Of course, there have been other city-led initiatives since the Resilience Project. Currently, the managing director’s office oversees the Opioid Response Unit (ORU), a successor of sorts to the Resilience Project. According to the City, the ORU team is comprised of three full-time staff (an executive director, project manager, and AmeriCorps VISTA) who are in charge of Philly’s multi-departmental response to the opioid epidemic.

Additionally, Councilwoman Maria Quiñones-Sánchez released her own Restorative Investment Plan for Kensington Residents. Plus there’s the city-led Kensington Community Resilience Fund, a public-private partnership that recently awarded $200,000 in grants to grassroots organizations aiming to beautify the neighborhood and battle the opioid epidemic.

“Two hundred thousand dollars? That’s not even enough to build one house,” McKinney says. “Just think about it that way. We need to address the scale [of the problem].”

None of the current initiatives have the dedicated funding stream of the Resilience Project, or the same laser focus on Kensington and its surrounding areas. It’s not unlike what happened with the City’s fight against gun violence: Despite successful pilots of both Cure Violence (in North Philly) and Focussed Deterrence (South Philly) that reduced shootings in 2014, Mayor Kenney abandoned both violence-fighting programs—and homicides have continued to increase. Similarly, despite the apparent progress made through the resource-intensive Resilience Project, the City has materially moved on—and the problems have surged.

Of course, resources became scarce during the pandemic; of course, attention shifted away to the immediate effects of Covid-19. Eva Gladstein and Liz Hersh, the city’s director of Homeless Services, have citywide agendas to oversee, not just Kensington. But something’s got to give.

“I’m not sure that words matter anymore,” says Casey O’Donnell, president of Impact Services, a stalwart nonprofit in the neighborhood. “But if I was able to sit in front of the mayor, I would tell him to come to Kensington and be present with all of this—and then tell me that you’re unwilling to take action.”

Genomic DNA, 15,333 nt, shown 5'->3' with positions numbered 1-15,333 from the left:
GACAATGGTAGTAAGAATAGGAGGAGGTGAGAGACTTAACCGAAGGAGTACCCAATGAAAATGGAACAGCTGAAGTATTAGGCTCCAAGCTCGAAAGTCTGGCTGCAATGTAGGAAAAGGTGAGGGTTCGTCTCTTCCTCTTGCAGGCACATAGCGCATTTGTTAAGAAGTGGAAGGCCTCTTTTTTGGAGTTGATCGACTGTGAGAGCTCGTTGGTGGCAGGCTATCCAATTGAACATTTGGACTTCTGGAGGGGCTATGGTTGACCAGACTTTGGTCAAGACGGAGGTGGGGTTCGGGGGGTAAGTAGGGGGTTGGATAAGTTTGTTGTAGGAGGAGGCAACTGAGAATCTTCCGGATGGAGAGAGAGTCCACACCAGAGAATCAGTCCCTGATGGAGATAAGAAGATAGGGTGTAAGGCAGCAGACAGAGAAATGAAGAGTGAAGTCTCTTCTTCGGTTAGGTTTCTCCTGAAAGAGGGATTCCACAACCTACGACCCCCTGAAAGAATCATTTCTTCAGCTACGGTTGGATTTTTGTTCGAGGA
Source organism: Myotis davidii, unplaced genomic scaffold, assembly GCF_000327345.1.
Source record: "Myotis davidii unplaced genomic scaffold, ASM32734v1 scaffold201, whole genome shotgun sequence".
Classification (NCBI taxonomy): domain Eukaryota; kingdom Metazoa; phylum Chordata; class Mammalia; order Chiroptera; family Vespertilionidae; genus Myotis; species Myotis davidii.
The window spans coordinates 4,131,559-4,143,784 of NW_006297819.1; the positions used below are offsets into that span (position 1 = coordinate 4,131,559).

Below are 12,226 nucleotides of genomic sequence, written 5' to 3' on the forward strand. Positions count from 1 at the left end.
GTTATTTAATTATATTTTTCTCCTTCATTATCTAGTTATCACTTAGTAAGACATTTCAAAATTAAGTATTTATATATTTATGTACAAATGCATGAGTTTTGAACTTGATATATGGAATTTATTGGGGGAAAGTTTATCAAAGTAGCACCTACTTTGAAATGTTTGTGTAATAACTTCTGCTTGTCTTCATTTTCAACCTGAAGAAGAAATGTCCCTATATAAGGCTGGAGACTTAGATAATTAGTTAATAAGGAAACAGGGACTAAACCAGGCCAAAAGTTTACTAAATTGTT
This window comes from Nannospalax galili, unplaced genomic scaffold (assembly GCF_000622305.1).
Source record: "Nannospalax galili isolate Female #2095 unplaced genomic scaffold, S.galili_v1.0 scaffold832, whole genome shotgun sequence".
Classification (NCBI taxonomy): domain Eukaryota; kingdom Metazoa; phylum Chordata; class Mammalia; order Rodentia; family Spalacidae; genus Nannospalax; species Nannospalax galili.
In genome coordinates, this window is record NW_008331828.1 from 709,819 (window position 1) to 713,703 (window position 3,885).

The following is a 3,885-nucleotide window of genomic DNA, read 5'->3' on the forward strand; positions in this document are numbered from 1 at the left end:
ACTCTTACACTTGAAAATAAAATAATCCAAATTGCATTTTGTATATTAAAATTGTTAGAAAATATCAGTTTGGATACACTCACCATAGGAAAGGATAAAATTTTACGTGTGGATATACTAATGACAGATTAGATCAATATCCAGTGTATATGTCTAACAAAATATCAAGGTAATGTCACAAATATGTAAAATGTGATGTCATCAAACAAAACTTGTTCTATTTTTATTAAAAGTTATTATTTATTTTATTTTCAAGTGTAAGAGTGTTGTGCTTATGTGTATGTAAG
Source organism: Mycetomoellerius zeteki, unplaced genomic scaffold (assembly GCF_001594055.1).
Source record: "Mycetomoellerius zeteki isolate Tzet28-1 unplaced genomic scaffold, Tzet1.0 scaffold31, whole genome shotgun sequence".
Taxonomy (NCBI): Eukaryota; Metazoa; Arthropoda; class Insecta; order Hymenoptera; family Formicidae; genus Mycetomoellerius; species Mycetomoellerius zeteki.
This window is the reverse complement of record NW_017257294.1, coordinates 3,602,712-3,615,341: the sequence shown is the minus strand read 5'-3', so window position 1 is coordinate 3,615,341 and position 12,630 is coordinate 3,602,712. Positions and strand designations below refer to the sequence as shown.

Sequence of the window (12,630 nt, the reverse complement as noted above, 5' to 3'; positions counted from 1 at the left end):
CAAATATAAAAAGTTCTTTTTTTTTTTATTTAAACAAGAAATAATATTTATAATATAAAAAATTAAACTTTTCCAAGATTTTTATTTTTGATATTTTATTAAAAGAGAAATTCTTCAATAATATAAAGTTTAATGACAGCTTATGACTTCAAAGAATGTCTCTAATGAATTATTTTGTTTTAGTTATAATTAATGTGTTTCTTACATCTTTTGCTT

“Almost 100 percent of the services up here became geared toward those suffering from addiction,” says McKinney. “There’s no longer anything for the residents, to the point that residents’ own trauma—all the things that they’re suffering from as a result of this—is being ignored.”

The August 18 clear-out arrived months after it was originally scheduled to take place, due to a lawsuit challenging its constitutionality, which was eventually dropped in July. “This was the culmination of the neighborhood constantly reaching out to the City, in addition to public forums and protesting,” says Abizadeh of the Kensington Corridor Trust. “I do think that the City is making an attempt at least to hear the residents and address the issues.”

By the end of the afternoon, the City declared the effort a success, showcasing the power of its inter-departmental coordination. In the sweltering heat, a potpourri of workers from various agencies and departments—including the Office of Emergency Management, Office of Homeless Services, Streets Department, CLIP, Department of Behavioral Health and more—distributed plastic bins and information about housing and recovery services. The City would report that more than a dozen people accepted temporary housing that day, while another three dozen left the two encampments.

Overseeing the clear-out, Gladstein said that this was the kind of coordinated effort made possible by the ORU through the leadership of the managing director’s office. “People seem to think that this issue is just Homeless Services’ responsibility or just Behavior Health’s responsibility, but no. It’s an all-hands on deck effort. And that’s how the managing director’s office operates,” Gladstein said.

To that end, one of the officers stationed below the El, upon hearing the commotion in the intersection with the nodding-off man, left the police perimeter to tap the man awake and escort him to the sidewalk.

But community members wonder if the current approach through the ORU amounts to enough leadership to solve anything. “People living in the neighborhood can’t get an answer about who is making decisions and who is accountable for those decisions,” says O’Donnell. “There appears to be no coherent strategy or process of decision-making that is clear, which suggests that nobody is willing to make decisions.”

One thing’s for certain. If something doesn’t happen soon, the chants from within Kensington are bound to grow louder. “This is the first time I’ve seen homeless advocates, harm reductionists, residents, ActUp, and other activist groups all coming together to say the city needs to take action now,” says O’Donnell. “The city is going to have to take fairly radical action.”

The Citizen is one of 20 news organizations producing Broke in Philly, a collaborative reporting project on solutions to poverty and the city’s push towards economic mobility. Follow the project on Twitter @BrokeInPhilly.


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Header photo: The March for Safety + Solutions earlier this year | Photo by Rodney Mobley / NKCDC